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 Federal Communications Commission FCC 17-113 
Before the 
Federal Communications Commission 
Washington, D.C. 20554 
In the Matter of 
Worldcall Interconnect, Inc. 
a/k/a Evolve Broadband,  
AT&T Mobility LLC, 
Proceeding No. 14-221 
Bureau ID No. EB-14-MD-011 
Adopted:  Sept. 6, 2017 Released:  Sept. 7, 2017 
By the Commission: 
1. This Order denies an Application for Review filed by Worldcall Interconnect, Inc. 
(WCX),1 which requests reversal of an order issued by the Enforcement Bureau’s Market Disputes 
Resolution Division on September 22, 2016.2  The Division Order adopted the holding in an earlier 
Interim Order3 that denied portions of a formal complaint that WCX filed against AT&T Mobility LLC 
(AT&T) alleging violations of the Commission’s roaming rules and orders.4  The Interim Order 
addressed two key disputed issues:  (a) the scope of AT&T’s obligation to offer data roaming; and (b) the 
reasonableness of AT&T’s proposed data roaming rates.  Applying Section 20.12(e) of the Commission’s 
rules, the Interim Order concluded that AT&T is not obligated to offer data roaming to WCX in all areas 
that WCX had requested, and that WCX failed to meet its burden of showing that AT&T’s proposed data 
roaming rates are commercially unreasonable.5   
1 Application for Review of Worldcall Interconnect, EB-14-MD-011 (filed Oct. 24, 2016) (Application for Review 
or AFR). 
2 Worldcall Interconnect v. AT&T Mobility, Order, 31 FCC Rcd 10531 (EB 2016) (Division Order or Order).  The 
Enforcement Bureau’s Market Disputes Resolution Division is referred to here as “the Division.”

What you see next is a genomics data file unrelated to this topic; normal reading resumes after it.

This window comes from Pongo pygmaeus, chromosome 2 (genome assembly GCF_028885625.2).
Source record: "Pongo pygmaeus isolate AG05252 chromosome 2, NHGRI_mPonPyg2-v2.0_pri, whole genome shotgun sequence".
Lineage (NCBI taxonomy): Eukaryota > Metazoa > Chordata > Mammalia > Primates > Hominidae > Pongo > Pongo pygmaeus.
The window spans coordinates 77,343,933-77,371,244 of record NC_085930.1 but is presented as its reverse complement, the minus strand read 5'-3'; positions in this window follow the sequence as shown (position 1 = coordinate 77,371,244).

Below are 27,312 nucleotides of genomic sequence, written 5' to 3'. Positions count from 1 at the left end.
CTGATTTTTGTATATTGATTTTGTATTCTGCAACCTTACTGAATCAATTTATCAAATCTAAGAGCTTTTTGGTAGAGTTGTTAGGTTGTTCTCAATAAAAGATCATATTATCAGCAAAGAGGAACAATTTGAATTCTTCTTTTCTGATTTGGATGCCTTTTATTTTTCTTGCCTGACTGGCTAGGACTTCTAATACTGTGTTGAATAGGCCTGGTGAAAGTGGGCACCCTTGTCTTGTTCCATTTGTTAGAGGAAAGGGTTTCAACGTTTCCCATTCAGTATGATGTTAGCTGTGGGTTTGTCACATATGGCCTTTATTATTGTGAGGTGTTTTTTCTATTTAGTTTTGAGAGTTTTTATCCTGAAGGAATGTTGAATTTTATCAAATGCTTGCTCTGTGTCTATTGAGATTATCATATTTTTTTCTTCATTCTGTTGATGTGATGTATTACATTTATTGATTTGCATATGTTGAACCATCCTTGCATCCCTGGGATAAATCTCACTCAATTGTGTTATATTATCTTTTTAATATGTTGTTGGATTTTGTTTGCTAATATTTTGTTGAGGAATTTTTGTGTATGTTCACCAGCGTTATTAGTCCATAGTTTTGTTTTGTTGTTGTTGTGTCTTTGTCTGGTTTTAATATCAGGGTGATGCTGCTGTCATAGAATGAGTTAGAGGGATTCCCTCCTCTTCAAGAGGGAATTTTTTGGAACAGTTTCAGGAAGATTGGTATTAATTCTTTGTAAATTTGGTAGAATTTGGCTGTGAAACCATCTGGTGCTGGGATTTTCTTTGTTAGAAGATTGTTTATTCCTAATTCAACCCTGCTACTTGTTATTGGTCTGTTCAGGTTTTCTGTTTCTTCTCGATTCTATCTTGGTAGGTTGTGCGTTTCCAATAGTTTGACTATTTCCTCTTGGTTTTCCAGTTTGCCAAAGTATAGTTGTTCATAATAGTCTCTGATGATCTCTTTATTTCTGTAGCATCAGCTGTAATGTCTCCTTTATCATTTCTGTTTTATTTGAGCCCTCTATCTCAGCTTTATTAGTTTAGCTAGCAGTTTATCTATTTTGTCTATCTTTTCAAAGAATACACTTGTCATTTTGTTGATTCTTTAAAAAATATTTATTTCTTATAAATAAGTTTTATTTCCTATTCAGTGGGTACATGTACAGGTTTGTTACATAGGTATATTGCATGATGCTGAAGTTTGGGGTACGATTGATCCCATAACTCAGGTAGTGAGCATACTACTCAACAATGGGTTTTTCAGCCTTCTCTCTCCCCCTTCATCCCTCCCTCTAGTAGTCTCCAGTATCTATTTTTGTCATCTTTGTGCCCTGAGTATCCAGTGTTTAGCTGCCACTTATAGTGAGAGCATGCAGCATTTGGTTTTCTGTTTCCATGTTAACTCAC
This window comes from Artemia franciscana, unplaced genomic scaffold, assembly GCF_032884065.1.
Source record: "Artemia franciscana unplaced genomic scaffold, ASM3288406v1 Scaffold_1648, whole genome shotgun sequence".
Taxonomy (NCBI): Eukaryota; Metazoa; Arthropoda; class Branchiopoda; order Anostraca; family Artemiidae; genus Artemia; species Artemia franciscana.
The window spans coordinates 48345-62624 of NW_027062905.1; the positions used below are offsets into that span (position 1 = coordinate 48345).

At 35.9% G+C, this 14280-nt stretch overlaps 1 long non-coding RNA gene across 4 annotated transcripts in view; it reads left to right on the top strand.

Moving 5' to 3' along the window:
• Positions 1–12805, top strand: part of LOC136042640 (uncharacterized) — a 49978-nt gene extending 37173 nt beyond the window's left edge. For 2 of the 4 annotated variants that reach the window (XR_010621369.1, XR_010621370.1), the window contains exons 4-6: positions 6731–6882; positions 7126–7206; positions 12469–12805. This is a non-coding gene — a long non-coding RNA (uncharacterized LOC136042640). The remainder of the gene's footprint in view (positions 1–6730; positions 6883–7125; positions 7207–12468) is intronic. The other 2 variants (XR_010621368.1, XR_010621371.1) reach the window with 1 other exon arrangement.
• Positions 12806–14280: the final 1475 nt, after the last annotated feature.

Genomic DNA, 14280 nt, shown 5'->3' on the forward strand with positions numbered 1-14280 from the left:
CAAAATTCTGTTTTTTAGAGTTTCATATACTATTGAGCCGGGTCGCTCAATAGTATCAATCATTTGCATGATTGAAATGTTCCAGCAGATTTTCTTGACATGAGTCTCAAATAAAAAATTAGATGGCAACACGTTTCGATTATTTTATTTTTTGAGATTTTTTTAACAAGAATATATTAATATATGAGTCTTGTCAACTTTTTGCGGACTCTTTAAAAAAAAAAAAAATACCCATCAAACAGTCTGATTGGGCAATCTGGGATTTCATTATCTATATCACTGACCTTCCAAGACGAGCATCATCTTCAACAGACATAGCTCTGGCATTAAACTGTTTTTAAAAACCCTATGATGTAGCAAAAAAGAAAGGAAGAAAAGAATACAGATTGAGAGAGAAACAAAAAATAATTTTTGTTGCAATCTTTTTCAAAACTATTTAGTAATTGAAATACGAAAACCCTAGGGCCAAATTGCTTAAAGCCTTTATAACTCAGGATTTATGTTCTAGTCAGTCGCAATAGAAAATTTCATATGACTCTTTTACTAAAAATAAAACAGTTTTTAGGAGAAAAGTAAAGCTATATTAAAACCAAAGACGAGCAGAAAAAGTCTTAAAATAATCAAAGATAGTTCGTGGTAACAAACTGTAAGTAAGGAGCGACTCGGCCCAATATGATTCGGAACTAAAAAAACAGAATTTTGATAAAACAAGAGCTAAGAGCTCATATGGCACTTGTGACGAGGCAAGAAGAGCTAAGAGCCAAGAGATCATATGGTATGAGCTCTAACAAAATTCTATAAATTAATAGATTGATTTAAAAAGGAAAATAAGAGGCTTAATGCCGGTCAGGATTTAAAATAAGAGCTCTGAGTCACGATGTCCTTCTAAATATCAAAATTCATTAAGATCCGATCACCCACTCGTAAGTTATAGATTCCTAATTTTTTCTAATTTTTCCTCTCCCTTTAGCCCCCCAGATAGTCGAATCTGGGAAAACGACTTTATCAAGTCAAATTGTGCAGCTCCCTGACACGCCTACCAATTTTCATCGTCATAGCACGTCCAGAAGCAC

3 Worldcall Interconnect v. AT&T Mobility, Order, 31 FCC Rcd 3527 (EB 2016) (Interim Order).  At Worldcall’s 
request, the Division issued a letter ruling clarifying certain aspects of the Interim Order.  Worldcall Interconnect v. 
AT&T Mobility, EB-14-MD-011, Letter Order, 2016 WL 3459145 (EB June 22, 2016).    
4 Second Amended Complaint, EB-14-MD-011 (filed Nov. 6, 2014) (Compl. or Complaint).  WCX filed its original 
complaint on September 8, 2014, and filed amended complaints on October 1 and November 6, 2014.   
5 Interim Order, 31 FCC Rcd at 3532-41, paras. 12-28 & n.32; 47 CFR § 20.12(e).  The Interim Order directed the 
parties to resume negotiating a roaming agreement and to report to Commission staff on the progress of their 
negotiations.  Interim Order at 3541, para. 29.  The parties did so and ultimately reported that they had “executed a 
roaming agreement, which resolves the remaining issues consistent with the Interim Order.”  Sixth Joint Status 
Report, EB-14-MD-011 at 1 (filed Aug. 22, 2016).  The parties indicated that they had entered into a roaming 
agreement with the expectation that the rulings in the Interim Order would be included in a dispositive order to 
enable a party to seek administrative reconsideration or review of those rulings.  Division Order, 31 FCC Rcd at 
10531-32, para. 2.  Accordingly, on September 22, 2016, the Division issued the Order under review, which 
incorporated and adopted in their entirety the rulings set forth in the Interim Order.  Id., 31 FCC Rcd at 10532, para. 

 Federal Communications Commission FCC 17-113 
wireless broadband Internet access,”11 that its Complaint alleged a violation of that rule, and that the 
effect of the Division Order was, in its view, to limit its ability to offer “mobile broadband Internet 
access” to its customers.12  The roaming service that WCX is purchasing – use of AT&T’s mobile 
broadband Internet access service – is subject to Section 20.12(e).      
5. Focusing on the wrong side of the bargain, WCX erroneously contends that its roaming